How to Pack a Healthy, Tasty Lunch for Kids

We all want to make sure our kids eat right, but let's face it, there are times when we hand them healthy food and they just turn up their little noses. When they pack their lunches for school, it gets even trickier. After all, it's really easy to just throw some prepackaged stuff in a paper sack. Don't worry, though. There are plenty of options for healthy lunchbox foods that are tasty enough your kids will want to eat them. Some require a bit of time and creativity, but the payoff is worth it: you end up with kids who enjoy healthy meals. Not only that, kids who learn to eat healthy while they're young will end up being adults who make healthy food choices.

Instructions

Step 1

Don't hold back on fruit. Most kids love fruit, in all different forms, so load up on grapes, bananas and apples. You can also chop fruit up and put it in a small plastic container, which is perfect for strawberries, pears, peaches and oranges. If your child isn't a fan of fresh fruit--some kids don't like the mushiness--then try them on dried fruit. Use a dehydrator or your oven to create banana chips, dried apples or even pineapple snacks.

Step 2

Have a decent ratio of protein to carbohydrates. While sandwiches make for easy handling, consider a wrap instead. Use a tortilla or flatbread to roll up some sliced turkey, a bit of low-fat cheese and some lettuce. This cuts down on your carb-laden breads and prevents your child from consuming empty calories. You can also add bran muffins or granola bars to help increase your child's fiber intake.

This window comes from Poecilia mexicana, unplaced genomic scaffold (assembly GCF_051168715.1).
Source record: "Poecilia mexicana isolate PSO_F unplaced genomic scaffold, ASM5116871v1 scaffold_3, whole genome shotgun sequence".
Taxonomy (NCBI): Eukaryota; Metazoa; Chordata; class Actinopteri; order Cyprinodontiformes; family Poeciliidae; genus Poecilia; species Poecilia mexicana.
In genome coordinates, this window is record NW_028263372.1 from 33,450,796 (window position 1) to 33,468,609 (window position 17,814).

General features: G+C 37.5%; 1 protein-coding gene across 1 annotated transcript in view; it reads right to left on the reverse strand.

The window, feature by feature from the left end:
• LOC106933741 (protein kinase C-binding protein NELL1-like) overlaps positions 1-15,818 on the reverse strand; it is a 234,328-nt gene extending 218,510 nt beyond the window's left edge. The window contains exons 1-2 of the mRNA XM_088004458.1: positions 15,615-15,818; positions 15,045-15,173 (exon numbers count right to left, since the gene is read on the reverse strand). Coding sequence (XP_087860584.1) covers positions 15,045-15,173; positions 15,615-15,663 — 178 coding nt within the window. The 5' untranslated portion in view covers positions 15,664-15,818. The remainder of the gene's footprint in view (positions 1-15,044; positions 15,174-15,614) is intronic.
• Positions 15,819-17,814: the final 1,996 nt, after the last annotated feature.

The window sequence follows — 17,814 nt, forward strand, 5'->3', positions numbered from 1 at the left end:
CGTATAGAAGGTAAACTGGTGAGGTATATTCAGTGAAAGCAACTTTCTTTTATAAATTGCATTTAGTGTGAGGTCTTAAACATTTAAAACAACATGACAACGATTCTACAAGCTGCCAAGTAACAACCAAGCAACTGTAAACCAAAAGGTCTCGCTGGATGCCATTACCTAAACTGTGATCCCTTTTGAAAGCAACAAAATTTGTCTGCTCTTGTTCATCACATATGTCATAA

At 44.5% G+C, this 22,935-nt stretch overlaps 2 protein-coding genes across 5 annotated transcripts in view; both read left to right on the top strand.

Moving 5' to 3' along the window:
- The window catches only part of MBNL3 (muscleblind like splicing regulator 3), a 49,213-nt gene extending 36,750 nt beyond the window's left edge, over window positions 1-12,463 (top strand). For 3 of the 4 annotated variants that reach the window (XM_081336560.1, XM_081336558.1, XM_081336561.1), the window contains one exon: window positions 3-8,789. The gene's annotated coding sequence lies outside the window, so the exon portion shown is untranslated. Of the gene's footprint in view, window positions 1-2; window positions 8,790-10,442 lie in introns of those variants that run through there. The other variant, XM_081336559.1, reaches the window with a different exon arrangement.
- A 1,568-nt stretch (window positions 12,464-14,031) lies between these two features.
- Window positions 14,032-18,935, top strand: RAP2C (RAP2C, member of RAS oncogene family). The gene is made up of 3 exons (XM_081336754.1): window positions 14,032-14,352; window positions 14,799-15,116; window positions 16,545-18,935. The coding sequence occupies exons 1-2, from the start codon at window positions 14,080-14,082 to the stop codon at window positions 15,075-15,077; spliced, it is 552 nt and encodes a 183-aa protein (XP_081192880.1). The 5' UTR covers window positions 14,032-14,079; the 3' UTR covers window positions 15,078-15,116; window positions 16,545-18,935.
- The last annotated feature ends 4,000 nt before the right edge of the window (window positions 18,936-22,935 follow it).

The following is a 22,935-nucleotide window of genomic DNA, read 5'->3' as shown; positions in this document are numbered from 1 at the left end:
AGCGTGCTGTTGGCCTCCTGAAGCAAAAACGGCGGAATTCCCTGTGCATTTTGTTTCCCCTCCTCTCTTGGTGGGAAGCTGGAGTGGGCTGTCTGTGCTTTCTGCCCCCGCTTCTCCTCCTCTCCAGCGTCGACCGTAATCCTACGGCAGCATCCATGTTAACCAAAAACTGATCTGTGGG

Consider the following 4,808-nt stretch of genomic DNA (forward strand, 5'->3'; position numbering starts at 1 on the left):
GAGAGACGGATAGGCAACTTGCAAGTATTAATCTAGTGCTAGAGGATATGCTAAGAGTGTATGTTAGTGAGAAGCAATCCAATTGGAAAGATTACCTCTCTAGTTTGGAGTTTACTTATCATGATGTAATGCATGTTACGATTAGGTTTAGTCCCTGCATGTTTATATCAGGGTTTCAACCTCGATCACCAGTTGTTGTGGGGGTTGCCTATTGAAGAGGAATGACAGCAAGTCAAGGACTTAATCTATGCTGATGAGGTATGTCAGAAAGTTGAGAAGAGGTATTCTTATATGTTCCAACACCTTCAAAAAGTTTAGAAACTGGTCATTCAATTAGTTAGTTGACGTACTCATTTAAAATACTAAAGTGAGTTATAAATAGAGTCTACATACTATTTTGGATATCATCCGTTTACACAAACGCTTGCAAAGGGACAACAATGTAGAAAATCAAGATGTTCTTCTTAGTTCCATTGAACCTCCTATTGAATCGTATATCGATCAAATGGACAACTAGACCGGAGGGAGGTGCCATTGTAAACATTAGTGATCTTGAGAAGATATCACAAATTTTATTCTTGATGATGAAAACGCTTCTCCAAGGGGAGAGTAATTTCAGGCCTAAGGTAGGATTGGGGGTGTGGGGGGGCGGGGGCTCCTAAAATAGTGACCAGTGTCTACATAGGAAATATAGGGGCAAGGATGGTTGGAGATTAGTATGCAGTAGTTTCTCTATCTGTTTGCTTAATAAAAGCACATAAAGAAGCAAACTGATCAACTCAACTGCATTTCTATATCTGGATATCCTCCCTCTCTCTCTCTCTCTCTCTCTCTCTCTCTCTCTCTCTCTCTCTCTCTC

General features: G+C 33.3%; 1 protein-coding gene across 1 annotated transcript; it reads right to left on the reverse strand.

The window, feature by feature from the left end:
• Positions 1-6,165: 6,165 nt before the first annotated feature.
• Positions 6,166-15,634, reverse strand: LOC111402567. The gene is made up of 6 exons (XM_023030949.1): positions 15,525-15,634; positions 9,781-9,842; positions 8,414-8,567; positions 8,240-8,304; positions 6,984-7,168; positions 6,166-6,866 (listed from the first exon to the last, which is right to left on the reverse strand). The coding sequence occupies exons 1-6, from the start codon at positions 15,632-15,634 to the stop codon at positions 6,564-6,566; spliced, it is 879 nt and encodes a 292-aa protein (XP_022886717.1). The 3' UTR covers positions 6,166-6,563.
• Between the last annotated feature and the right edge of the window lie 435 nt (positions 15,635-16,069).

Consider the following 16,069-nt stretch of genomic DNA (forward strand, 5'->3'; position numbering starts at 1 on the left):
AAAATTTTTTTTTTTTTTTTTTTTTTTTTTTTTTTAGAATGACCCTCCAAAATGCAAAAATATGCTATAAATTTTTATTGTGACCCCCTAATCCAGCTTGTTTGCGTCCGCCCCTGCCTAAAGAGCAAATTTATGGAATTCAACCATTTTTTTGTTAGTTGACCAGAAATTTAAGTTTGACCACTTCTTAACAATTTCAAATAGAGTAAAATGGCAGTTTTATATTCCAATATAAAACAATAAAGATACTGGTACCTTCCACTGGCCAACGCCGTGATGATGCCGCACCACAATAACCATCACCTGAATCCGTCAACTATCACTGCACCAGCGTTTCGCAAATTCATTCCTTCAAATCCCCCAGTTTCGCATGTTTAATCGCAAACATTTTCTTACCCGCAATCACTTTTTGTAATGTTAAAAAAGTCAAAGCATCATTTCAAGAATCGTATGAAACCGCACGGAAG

Step 3

Don't forget the veggies, either. Kids who might not eat cooked vegetables often enjoy them raw. Pack some baby carrots or celery sticks for nibbling. Raw broccoli or chopped jicama make excellent lunchtime snacks. If your child is a dipper, pack a small container of low-fat ranch dressing or other dip as a companion to the veggies.

Step 4

Remember to add dairy. A lot of kids don't get enough dairy in their diets, so cheese or yogurt is a perfect addition to lunchtime meals. Instead of buying prepackaged individual servings of yogurt, get some plain or vanilla yogurt and add berries or granola to it. Chunks of cheese are great finger foods, especially for younger children.

Step 5

Don't skimp on drinks. Eliminate sodas and high-sugar fruit juice. Instead, offer water bottles and milk. Here's a tip: freeze the water bottle the night before, and then pack it in the lunch box. It will keep the lunch cold, but be thawed by the time your child has lunch at school.

Tips and Warnings

Think "outside the lunchbox." Lunch food doesn't have to be sandwiches. You can make fruit and cheese kabobs on a skewer, or put together a smorgasbord of finger foods in a container.

About this Author

Patti Wigington has been writing for nearly twenty years. Her work has appeared on a variety of websites and in a number of print publications, and she spent five years as a staff writer for a Columbus, Ohio, newspaper. She is the author of a children's book, a novel for middle grade readers, and two adult novels.

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